White Sox

Ballantini: Smooth sailing for Peavy continues

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Ballantini: Smooth sailing for Peavy continues

Wednesday, Feb. 23, 2011Posted: 2:43 p.m. Updated: 4:54 p.m.

By Brett Ballantini
CSNChicago.com

GLENDALE, Ariz Well, drama sells, but nobodys buying at Chicago White Sox camp so far this spring training.

The early return on this budget-busting bunch of Chisox is smiles all around. On Wednesday, pitchers threw to hitters in live batting practice for the first time, and that was a topic of some apprehension in one corner of the clubhouse before workouts, as Juan Pierre indicated some nervousness about facing John Danks after the lefty had gone some four months without throwing to a batter.

Theres just that little bit of doubt, Danks said, after Pierre had outlined some escape strategies in case of wildness. I dont mind hitting batters, but not the guys on your own team.

Danks explained that in order to ease into throwing to live batters, he works on hitting his spots away, then gradually moves toward the inner half of the plate.

Pierres worries were unfounded. It was in fact lefty fireballer Matt Thornton who sent him Speedy Gonzalezing in the batters box. Danks, meanwhile, had an entertaining exchange with catching prospect Tyler Flowers, who was mauling some of his pitches. Finally, Danks announced he was throwing a cutter, and promptly sawed the barrel off of Flowers bat, sending it flying to deep shortstop.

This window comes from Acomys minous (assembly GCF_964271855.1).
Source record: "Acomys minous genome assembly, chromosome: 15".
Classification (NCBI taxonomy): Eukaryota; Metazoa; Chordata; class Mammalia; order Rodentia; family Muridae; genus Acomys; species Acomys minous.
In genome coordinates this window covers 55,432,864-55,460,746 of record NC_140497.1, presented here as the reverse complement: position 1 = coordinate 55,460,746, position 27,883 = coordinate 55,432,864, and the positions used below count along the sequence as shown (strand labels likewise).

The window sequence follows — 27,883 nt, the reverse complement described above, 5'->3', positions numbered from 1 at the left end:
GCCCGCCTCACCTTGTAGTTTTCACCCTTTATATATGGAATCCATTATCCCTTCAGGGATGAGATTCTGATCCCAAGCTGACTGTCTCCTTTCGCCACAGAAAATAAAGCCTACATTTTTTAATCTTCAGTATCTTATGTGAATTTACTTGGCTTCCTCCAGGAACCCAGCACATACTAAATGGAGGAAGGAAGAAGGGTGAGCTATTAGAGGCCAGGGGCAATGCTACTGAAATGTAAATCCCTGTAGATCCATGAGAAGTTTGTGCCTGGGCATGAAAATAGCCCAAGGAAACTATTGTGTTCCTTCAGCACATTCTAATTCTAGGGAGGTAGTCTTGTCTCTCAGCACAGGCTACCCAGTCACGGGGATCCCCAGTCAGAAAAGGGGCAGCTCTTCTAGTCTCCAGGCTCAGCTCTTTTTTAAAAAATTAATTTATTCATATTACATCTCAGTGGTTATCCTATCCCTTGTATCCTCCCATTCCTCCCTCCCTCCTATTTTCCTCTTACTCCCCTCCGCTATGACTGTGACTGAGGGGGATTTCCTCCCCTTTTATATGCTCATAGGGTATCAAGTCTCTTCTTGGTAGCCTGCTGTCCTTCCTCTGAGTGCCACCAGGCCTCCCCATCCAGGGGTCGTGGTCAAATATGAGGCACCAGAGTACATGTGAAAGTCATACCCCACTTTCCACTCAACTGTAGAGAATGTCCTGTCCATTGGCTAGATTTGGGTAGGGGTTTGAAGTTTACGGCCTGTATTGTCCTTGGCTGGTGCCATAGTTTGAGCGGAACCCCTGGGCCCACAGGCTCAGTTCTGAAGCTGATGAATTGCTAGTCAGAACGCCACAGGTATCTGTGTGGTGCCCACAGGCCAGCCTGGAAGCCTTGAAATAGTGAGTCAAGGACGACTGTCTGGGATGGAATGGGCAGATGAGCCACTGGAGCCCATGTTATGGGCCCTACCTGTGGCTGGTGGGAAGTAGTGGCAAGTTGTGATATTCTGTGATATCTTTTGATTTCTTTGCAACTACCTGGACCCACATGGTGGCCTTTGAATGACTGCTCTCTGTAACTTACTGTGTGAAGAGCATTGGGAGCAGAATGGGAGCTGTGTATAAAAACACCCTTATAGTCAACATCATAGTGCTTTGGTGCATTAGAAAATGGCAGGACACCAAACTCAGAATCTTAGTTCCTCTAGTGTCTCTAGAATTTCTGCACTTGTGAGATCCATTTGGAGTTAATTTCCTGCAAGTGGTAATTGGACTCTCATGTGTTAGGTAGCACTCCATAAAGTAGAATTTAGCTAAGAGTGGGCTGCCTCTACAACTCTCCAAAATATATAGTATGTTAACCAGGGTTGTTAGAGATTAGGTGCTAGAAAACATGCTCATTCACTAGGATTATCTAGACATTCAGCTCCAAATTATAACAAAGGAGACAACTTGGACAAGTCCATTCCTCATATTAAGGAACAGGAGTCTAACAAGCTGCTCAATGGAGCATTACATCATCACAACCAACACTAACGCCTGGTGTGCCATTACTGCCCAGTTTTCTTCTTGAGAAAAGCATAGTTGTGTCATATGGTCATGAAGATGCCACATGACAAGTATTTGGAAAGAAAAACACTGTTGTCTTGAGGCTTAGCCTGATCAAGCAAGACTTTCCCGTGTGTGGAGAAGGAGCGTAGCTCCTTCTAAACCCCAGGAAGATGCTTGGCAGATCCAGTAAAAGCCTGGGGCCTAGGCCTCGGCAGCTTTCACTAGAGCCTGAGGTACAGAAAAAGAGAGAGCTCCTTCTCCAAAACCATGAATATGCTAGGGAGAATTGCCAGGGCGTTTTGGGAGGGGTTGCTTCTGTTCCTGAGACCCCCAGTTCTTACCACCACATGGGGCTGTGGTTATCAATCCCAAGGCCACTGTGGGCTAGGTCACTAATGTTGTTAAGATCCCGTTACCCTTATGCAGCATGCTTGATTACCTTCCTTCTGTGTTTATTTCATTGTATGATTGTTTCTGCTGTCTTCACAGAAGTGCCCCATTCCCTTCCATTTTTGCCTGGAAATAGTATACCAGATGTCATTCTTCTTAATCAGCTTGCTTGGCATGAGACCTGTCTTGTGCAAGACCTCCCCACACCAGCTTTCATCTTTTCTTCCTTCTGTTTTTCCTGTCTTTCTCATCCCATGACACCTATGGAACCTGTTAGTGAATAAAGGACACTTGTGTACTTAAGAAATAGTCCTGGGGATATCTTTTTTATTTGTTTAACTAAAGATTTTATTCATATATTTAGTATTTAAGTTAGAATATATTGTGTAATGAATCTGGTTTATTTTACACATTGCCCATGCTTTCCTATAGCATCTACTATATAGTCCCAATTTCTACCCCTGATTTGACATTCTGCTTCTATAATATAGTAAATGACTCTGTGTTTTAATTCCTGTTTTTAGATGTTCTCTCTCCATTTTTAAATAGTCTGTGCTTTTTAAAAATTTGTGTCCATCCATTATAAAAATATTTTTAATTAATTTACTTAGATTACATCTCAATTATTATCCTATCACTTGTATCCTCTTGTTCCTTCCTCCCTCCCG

Peeved

No, White Sox hurler Jake Peavy isnt angry hes cruising through the early portion of his rehabilitation from latissimus dorsi surgery.

Peavy threw to Omar Vizquel, Lastings Milledge, and Eduardo Escobar during his portion of live BP two sets of 20 pitches, approximating two innings work and by all accounts the session was better than anticipated. Pitching coach Don Cooper exclaimed his encouragement on more than one occasion, and later confirmed that the righty was on track to not miss a start in April.

Peavy indicated he was feeling no abnormal discomfort afterward, and what ill effects he was feeling was completely normal for spring training in fact an encouraging sign that hes keeping up with his fellow White Sox starters.

Its just another step in the right direction, obviously, Peavy said. It has been a long process of rehabilitation and these last few days have been as grueling as youll have as far as getting your arm in shape. There is some soreness, but I was just in the clubhouse talking about their soreness and them trying to get through it as well.

He had better stuff, increased intensity, and the ball was going more where the glove was, said pitching coach Don Cooper. Now, he is as tough a judge on things as anybody I have every had he will throw pitches that I like, but he doesnt like. Thats him. But Im sitting back there liking everything whatever pitch he was throwing. It had a little more zip on it.

Ramon Castro, who caught Peavys session, thought that the fireballers breaking stuff was season-ready Peavy said he threw about 10-12 breaking pitches but the backstop estimated his fastball at around 70-80 percent.

He was nice, throwing every pitch fastball, slider, curveball, changeup for a strike, Castro said. It looked like the old Peavy in terms of breaking ball stuff. The fastball is not there yet, but hes going to get there.

It was a big accomplishment for Peavy to succeed with his breaking stuff, something he hadnt done consistently in his rehabilitation to this point.